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Russia on the Eve of the First World War

The year 1913 marked a resurgence for the Russian empire as the Romanov dynasty celebrated its 300th anniversary and the economy boomed. Had it not been for the First World War the country’s fortunes might have taken a very different turn, says Charles Emmerson.

Postcard of the St Petersburg stock exchange, c.1913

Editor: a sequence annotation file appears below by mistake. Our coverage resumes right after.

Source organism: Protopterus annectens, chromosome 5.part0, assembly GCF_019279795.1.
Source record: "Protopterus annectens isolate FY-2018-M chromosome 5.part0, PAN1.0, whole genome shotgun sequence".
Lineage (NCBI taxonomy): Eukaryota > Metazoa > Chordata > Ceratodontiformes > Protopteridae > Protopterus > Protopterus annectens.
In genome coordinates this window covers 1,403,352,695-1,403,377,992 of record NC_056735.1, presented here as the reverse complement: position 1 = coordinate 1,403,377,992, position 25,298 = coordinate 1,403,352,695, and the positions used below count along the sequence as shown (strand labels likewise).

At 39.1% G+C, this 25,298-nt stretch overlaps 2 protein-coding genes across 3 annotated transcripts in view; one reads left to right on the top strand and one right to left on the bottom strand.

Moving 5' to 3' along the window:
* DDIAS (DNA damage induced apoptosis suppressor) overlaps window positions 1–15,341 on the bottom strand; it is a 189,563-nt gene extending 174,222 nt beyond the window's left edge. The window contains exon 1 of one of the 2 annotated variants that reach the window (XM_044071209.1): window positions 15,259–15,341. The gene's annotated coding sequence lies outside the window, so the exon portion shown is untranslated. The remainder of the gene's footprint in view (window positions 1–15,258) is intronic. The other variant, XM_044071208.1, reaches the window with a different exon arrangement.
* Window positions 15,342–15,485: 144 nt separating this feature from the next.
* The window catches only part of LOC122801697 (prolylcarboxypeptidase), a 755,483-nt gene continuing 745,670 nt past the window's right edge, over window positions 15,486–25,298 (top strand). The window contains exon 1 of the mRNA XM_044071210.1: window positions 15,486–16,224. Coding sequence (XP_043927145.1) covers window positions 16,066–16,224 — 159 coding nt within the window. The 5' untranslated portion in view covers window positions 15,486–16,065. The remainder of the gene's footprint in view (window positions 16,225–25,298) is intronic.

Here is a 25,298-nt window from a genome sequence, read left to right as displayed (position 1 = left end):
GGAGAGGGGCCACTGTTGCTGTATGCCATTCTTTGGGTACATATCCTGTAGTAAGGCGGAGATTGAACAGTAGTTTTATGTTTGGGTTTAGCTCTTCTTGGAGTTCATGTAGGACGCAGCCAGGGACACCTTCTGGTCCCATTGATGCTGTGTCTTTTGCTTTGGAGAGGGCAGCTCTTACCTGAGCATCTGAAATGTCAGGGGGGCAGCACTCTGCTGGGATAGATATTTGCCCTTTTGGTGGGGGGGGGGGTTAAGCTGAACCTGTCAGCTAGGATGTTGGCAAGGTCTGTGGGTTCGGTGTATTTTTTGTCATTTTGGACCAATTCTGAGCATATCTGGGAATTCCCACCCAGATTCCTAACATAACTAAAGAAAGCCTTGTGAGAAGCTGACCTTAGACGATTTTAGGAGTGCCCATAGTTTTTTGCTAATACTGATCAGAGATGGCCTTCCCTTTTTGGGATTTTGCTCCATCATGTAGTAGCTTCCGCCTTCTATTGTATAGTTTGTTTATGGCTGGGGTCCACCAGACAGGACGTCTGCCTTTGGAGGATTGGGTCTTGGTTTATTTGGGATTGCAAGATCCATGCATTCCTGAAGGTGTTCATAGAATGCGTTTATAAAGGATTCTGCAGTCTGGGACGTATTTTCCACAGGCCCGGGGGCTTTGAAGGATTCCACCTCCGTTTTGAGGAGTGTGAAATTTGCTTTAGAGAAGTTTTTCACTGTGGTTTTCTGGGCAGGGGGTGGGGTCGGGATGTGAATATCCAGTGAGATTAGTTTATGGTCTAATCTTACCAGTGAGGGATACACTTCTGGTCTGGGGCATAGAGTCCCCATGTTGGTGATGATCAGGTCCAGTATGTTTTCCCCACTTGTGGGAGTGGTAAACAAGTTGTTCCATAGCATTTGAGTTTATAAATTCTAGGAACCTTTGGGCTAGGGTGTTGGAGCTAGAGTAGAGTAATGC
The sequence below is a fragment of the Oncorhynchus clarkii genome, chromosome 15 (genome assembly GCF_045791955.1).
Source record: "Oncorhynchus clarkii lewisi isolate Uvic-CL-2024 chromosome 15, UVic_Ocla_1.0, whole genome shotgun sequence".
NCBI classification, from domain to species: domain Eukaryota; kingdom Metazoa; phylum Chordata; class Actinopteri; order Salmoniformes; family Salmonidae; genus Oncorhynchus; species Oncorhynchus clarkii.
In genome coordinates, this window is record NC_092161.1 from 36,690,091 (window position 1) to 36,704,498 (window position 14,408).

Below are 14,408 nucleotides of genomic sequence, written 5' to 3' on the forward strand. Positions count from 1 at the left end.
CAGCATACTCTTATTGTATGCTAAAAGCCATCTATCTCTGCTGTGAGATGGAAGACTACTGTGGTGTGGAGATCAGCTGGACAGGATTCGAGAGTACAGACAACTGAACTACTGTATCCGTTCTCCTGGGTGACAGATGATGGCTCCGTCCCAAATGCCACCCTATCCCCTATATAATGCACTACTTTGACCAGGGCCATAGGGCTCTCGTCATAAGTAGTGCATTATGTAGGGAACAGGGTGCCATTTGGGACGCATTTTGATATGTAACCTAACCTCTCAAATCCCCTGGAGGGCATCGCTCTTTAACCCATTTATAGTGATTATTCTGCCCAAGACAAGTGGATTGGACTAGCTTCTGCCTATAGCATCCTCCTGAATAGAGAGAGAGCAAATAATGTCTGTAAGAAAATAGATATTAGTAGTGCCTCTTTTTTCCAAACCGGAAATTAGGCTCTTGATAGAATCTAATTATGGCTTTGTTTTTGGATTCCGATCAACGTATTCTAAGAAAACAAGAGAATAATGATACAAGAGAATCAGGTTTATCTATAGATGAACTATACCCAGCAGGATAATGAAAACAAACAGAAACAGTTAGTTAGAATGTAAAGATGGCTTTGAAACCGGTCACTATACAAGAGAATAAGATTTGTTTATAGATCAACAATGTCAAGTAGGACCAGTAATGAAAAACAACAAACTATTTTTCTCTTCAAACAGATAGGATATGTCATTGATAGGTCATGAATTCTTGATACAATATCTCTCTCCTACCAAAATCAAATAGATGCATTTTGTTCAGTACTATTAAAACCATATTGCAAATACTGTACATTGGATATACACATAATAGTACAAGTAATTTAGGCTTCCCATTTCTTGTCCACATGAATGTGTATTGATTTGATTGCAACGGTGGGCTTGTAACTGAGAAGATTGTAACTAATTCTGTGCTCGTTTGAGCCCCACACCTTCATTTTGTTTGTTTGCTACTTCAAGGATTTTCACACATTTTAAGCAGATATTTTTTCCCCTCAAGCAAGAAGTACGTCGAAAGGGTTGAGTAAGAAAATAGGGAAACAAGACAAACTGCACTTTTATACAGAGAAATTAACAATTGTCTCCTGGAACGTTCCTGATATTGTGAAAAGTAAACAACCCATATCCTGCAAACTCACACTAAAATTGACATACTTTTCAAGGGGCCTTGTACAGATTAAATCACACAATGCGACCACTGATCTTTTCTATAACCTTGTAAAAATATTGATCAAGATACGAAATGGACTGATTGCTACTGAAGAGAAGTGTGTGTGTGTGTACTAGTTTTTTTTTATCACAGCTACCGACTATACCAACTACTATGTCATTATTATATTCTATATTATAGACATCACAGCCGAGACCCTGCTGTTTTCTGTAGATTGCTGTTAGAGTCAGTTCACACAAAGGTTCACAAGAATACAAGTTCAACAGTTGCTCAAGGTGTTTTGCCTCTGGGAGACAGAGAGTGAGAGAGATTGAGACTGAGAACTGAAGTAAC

In May 1913 a prominent French economist, Edmond Théry, travelled to Russia to investigate an economic miracle: the unruly transformation of a financially backward empire into a modern agricultural and industrial superpower. The conclusions of his whistle-stop tour were dramatic and far removed from the kind of gloomy prognostications one might have expected. By 1948, Théry wrote, Russia’s population would be 343.9 million – three times that of Germany, six times that of Britain and eight times that of France. ‘If things continue between 1912 and 1950 as they have between 1900 and 1912’, he argued, ‘Russia will dominate Europe by the middle of the current century, politically as much as economically and financially.’ Russia’s defeat in the Russo-Japanese War (1904-5) could now be consigned to history. Though socialists, anarchists and the perpetual schemers of the radical intelligentsia plotted the regime’s downfall and unrest sporadically rippled across the country, Russia did not feel to Théry like a country on the brink of full-blown social revolution. The future, it seemed, was bright.

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